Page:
Thursday, August 1, 2013

Key The Trumpet

I have been having so much fun with my garden this summer.  What I started on a whim in the way-too-hot days of Texas summer heat has become a source of peace and joy.  I wander (a purposeful wander, mind you) to the gate every morning in the early shadows (and before the triple digits make their claim) to see what magic occurred over night.  The bees always beat me to it and are the first to greet the new bright orange squash and gourd blossoms.  But this is a eulogy of happier times.

Ready the trumpets.

I have noticed a change in my brave troopers over the past couple weeks.  I feared the summer heat might be proving too much for them as I watched some of the newer leaves curl tight as if saying, "Enough, you brutish sun!  Enough!"  I gently checked them for their common enemies like squash beetles, stink bugs, white flies, and aphids.  I gave them healthy soaks of water in the evening to help them recover from their duty of growing in heat of the day.

Trumpets ready.

I did what every home gardener getting their hands dirty and blistered for the first time would do in this modern age in a town known for its agricultural college; I went to the Texas A&M Agrilife Extension web page looking for answers.  I was horrified by the pictures of dead and dying plants afflicted with various diseases and viruses with scientific names too long to say.  In brief there was rot, wilt, and blight. Nematodes, scabs, and mildew.  Oh my.

Bow your heads and remove your hats, please.

I was overwhelmed with the information.  I read page after page and painstakingly poured over every detail in the photo examples.  I did not want to accept what I diagnosed.  I wanted to close my laptop and ignore the signs that could not be ignored.  I chose to continue to water diligently and hope that my research was wrong, just a waste of my time.  Surely it was just the heat and all would be well.  But I was wrong.

Cue the Trumpeteer.

Deciding it was time for a second opinion (last hope), one more knowledgeable than my own, I contacted the experts at Agrilife for their opinion.  Sadly, my worst fear was true.  My plants had CMV.  You know it must be bad if it has an acronym.  CMV stands for Cucumber Mosaic Virus and there is no cure.

My beauties continue to soldier on, developing wonderful crook neck squash, fall gourds, and jalapenos (yes, even my pepper was not immune from a disease that takes it name from a cucumber), so I will make them comfortable with water and harvesting until they no longer are productive.  Then, I will remove them from the dirt I made rich with compost and peat under the Texas sun, take them to the fire pit en mass, and cremate every last leaf and stem so the murderous pathogens in their core cannot spread to my new crops.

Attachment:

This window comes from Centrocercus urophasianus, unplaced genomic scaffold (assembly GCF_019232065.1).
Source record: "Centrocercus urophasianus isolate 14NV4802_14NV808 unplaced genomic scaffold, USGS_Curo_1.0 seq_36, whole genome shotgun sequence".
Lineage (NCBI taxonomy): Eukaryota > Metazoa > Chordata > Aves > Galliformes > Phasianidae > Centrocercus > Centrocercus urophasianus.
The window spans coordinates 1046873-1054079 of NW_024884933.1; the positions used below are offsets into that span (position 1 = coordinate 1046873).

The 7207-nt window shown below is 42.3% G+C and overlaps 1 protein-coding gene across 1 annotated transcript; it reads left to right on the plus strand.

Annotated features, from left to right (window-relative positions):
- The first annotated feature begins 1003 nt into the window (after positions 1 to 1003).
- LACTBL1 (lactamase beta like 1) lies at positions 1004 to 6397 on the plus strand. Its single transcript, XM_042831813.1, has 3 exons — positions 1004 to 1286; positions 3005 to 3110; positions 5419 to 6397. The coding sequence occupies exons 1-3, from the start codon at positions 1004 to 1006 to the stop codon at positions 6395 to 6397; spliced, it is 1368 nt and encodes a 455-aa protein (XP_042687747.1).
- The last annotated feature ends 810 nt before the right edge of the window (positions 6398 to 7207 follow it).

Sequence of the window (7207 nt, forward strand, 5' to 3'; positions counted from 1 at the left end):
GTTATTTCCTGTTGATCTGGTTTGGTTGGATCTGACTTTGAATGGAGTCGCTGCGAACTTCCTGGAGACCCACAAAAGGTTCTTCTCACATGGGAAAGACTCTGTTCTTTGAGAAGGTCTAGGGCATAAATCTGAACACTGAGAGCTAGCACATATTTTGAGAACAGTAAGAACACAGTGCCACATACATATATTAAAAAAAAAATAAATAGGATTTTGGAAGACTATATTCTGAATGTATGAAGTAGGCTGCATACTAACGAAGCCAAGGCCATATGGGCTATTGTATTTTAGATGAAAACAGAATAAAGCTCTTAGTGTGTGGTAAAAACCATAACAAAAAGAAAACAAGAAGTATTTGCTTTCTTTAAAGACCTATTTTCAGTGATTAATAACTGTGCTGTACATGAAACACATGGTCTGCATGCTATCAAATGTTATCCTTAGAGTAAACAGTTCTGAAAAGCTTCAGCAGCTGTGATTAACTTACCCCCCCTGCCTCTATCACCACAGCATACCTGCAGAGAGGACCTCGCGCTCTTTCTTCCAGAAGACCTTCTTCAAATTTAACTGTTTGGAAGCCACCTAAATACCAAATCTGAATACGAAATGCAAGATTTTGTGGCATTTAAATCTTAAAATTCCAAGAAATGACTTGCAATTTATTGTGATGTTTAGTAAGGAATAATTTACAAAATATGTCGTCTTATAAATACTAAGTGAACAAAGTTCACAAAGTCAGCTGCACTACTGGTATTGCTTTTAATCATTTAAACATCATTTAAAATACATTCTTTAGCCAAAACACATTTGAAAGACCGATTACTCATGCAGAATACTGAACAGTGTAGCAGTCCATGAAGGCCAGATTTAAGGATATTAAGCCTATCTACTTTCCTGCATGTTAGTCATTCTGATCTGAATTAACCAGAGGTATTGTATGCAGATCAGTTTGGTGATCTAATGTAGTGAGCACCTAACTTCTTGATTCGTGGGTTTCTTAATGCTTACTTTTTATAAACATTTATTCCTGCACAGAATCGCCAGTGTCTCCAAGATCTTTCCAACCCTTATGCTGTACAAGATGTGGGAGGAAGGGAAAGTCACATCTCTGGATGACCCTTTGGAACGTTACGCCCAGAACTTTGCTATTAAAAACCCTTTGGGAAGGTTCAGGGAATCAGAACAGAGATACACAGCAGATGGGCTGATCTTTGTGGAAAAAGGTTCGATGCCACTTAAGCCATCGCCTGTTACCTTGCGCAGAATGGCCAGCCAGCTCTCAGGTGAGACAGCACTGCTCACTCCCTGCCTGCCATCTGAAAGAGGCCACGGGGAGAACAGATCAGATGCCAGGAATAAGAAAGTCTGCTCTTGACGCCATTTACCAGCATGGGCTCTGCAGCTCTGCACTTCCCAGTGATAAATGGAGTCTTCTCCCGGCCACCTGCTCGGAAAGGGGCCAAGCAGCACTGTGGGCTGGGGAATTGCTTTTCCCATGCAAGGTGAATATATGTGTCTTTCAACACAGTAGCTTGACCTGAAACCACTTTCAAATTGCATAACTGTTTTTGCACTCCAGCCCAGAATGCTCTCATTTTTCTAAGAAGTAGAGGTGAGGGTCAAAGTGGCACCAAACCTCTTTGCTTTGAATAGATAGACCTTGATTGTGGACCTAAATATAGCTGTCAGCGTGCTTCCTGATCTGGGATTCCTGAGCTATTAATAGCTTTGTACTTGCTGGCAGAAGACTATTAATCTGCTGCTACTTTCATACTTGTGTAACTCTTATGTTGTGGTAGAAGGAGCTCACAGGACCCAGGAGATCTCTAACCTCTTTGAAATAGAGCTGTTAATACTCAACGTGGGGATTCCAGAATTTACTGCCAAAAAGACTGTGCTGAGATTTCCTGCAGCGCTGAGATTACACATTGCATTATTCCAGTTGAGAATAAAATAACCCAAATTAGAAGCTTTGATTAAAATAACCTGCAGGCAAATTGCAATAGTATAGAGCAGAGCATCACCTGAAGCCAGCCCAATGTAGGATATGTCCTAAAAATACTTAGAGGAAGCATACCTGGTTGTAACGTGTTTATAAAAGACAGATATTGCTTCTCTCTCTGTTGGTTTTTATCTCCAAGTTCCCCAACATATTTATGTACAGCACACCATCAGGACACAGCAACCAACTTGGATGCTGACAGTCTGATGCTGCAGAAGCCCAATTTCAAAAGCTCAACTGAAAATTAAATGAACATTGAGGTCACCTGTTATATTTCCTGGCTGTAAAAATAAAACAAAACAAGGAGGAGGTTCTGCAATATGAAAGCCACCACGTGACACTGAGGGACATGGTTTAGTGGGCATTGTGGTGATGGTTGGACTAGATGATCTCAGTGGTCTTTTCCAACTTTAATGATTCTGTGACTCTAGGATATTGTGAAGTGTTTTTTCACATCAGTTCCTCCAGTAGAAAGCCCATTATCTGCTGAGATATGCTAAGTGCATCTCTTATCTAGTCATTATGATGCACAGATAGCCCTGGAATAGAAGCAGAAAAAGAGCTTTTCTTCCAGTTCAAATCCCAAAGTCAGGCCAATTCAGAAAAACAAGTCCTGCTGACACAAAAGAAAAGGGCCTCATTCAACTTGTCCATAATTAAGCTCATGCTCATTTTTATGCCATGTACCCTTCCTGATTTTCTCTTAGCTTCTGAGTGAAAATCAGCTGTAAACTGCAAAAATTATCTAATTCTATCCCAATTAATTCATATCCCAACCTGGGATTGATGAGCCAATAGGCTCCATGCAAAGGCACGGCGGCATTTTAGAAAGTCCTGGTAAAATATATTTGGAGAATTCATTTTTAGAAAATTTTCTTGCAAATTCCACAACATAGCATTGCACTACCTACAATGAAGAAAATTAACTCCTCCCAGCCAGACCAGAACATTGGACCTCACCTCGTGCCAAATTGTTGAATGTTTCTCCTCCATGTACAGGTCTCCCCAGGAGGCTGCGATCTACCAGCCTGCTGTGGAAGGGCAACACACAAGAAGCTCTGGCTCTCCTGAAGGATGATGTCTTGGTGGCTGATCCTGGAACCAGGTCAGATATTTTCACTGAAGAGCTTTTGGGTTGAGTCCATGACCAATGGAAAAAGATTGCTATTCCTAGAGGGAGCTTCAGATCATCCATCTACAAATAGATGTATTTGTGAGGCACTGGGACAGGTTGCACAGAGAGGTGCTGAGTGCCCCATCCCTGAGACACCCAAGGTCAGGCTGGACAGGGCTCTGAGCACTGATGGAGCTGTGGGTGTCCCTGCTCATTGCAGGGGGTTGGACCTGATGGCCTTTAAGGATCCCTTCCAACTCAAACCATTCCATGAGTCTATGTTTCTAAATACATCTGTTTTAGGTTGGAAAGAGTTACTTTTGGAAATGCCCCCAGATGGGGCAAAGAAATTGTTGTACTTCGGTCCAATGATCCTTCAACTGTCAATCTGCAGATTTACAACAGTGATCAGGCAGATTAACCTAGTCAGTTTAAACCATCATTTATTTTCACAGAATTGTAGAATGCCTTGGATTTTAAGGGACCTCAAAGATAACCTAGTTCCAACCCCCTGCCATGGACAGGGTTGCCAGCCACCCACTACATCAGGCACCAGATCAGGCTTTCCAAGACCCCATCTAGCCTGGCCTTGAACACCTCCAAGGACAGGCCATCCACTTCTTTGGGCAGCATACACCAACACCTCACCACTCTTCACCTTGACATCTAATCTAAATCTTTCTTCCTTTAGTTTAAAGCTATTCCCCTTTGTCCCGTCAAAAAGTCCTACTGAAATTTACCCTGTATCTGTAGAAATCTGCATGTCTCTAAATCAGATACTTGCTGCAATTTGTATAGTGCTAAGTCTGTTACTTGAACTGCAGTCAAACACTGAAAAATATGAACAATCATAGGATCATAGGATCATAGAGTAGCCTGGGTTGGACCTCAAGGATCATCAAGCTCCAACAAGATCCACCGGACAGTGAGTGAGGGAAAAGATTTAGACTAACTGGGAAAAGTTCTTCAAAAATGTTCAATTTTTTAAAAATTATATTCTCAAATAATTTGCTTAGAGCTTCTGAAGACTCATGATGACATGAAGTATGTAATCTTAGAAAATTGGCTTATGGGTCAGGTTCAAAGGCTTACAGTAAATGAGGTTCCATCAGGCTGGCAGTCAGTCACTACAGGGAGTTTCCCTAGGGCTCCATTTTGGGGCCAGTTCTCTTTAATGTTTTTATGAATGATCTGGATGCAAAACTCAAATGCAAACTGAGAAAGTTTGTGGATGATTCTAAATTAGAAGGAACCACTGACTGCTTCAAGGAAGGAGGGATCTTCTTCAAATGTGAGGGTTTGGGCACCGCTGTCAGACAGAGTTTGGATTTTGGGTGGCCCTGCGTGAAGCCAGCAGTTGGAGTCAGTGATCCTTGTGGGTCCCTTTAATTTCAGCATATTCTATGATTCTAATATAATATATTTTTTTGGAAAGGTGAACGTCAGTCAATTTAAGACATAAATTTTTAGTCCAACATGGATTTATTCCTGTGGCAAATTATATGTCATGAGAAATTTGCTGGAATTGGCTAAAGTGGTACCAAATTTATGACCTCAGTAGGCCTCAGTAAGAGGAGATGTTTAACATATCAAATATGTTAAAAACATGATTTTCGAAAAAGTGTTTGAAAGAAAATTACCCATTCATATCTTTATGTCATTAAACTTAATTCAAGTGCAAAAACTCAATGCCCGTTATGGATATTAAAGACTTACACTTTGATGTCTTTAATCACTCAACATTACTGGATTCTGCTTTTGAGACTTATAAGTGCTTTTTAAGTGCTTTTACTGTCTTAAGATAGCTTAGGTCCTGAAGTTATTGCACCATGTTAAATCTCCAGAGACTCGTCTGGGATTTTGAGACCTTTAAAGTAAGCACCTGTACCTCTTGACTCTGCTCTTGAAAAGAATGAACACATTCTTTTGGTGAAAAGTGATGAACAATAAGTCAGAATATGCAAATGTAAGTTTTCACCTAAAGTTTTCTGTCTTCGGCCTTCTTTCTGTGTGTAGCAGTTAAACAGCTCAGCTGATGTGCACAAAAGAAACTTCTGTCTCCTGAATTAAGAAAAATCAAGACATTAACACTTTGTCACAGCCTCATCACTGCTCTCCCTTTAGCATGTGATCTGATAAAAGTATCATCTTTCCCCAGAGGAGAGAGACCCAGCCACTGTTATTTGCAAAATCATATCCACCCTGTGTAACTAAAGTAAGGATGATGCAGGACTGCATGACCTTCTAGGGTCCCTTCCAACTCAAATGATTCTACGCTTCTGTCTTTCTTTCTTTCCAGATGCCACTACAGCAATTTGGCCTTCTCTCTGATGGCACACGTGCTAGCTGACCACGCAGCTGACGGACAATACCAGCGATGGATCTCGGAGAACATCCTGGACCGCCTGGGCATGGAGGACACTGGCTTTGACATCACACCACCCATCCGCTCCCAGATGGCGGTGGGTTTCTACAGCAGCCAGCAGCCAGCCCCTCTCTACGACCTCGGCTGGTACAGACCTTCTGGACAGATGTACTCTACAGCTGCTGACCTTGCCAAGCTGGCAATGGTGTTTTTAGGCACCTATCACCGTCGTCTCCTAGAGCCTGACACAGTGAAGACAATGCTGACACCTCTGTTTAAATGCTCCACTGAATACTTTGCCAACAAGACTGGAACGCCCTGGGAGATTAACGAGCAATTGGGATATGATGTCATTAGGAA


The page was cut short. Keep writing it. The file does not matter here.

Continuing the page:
Lower trumpets.  Take a deep breath.  Let it go slowly.

I am conflicted.  I find solace in knowing there is not only no treatment for CMV, but it can also not be prevented.   I did nothing wrong.  There is no magic dust or preventive shower of chemicals that would have kept my garden safe.  The tiny aphid carriers that spread this virus did so within 1 minute of biting into the tender leaves.  I took care of the aphids when I saw them, yes, but the damage was done.  The only preventative measure I could have taken would have been to shroud my garden in a fabric that would not have allowed them through  But then I would have a beautiful, healthy garden of sterile flowers which need bees to fertilize them.   Can I live with this?  Knowing that it will happen again and again, can I replant?  Yes.

God grant me the serenity 
to accept the things I cannot change; 
courage to change the things I can;
and wisdom to know the difference.

I can plant my own seeds, nurture tiny seedlings, keep weeds at bay, and harvest a bounty.  I can be diligent in spotting harmful enemies, but there will be things out of my control.  Now, I will venture out to the gate in morning shadows and see how my first generation garden is fairing today.

* Update:  I did in fact have to remove one squash plant (the fruit were white when they should be yellow), one pole bean (yes, they get it too), and part of my Crown of Thorns gourd plant (tendrils too close to my last bean plant) to try and minimize the spread.  One gourd is still very healthy and the other pole bean has no symptoms.  The last squash is still making yellow fruit so I left it.